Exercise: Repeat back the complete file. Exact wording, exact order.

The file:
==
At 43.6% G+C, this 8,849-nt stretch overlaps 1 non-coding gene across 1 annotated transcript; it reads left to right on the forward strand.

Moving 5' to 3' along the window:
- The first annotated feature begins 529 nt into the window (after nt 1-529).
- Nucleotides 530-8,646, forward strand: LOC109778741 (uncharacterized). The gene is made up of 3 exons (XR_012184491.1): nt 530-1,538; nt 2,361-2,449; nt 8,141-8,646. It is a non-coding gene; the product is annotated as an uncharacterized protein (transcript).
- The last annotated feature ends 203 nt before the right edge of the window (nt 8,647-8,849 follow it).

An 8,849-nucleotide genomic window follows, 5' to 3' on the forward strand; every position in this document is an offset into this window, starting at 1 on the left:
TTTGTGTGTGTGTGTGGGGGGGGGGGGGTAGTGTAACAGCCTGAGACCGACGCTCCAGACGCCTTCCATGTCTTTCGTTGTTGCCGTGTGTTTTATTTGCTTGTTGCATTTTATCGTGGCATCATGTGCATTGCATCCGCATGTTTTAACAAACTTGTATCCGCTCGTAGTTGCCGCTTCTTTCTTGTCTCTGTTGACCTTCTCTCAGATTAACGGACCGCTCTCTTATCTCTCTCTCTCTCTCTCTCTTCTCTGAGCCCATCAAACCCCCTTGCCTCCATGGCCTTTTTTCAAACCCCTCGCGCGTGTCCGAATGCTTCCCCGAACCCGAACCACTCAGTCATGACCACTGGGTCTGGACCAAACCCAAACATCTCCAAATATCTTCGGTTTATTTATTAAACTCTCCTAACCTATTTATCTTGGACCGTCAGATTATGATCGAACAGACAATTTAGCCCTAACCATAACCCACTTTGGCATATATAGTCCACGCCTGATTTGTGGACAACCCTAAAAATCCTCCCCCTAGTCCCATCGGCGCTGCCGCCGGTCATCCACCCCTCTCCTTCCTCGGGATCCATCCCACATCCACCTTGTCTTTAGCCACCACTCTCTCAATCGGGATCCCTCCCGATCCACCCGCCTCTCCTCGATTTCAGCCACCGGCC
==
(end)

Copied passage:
At 43.6% G+C, this 8,849-nt stretch overlaps 1 non-coding gene across 1 annotated transcript; it reads left to right on the forward strand.

Moving 5' to 3' along the window:
- The first annotated feature begins 529 nt into the window (after nt 1-529).
- Nucleotides 530-8,646, forward strand: LOC109778741 (uncharacterized). The gene is made up of 3 exons (XR_012184491.1): nt 530-1,538; nt 2,361-2,449; nt 8,141-8,646. It is a non-coding gene; the product is annotated as an uncharacterized protein (transcript).
- The last annotated feature ends 203 nt before the right edge of the window (nt 8,647-8,849 follow it).

An 8,849-nucleotide genomic window follows, 5' to 3' on the forward strand; every position in this document is an offset into this window, starting at 1 on the left:
TTTGTGTGTGTGTGTGGGGGGGGGGGGGTAGTGTAACAGCCTGAGACCGACGCTCCAGACGCCTTCCATGTCTTTCGTTGTTGCCGTGTGTTTTATTTGCTTGTTGCATTTTATCGTGGCATCATGTGCATTGCATCCGCATGTTTTAACAAACTTGTATCCGCTCGTAGTTGCCGCTTCTTTCTTGTCTCTGTTGACCTTCTCTCAGATTAACGGACCGCTCTCTTATCTCTCTCTCTCTCTCTCTCTTCTCTGAGCCCATCAAACCCCCTTGCCTCCATGGCCTTTTTTCAAACCCCTCGCGCGTGTCCGAATGCTTCCCCGAACCCGAACCACTCAGTCATGACCACTGGGTCTGGACCAAACCCAAACATCTCCAAATATCTTCGGTTTATTTATTAAACTCTCCTAACCTATTTATCTTGGACCGTCAGATTATGATCGAACAGACAATTTAGCCCTAACCATAACCCACTTTGGCATATATAGTCCACGCCTGATTTGTGGACAACCCTAAAAATCCTCCCCCTAGTCCCATCGGCGCTGCCGCCGGTCATCCACCCCTCTCCTTCCTCGGGATCCATCCCACATCCACCTTGTCTTTAGCCACCACTCTCTCAATCGGGATCCCTCCCGATCCACCCGCCTCTCCTCGATTTCAGCCACCGGCC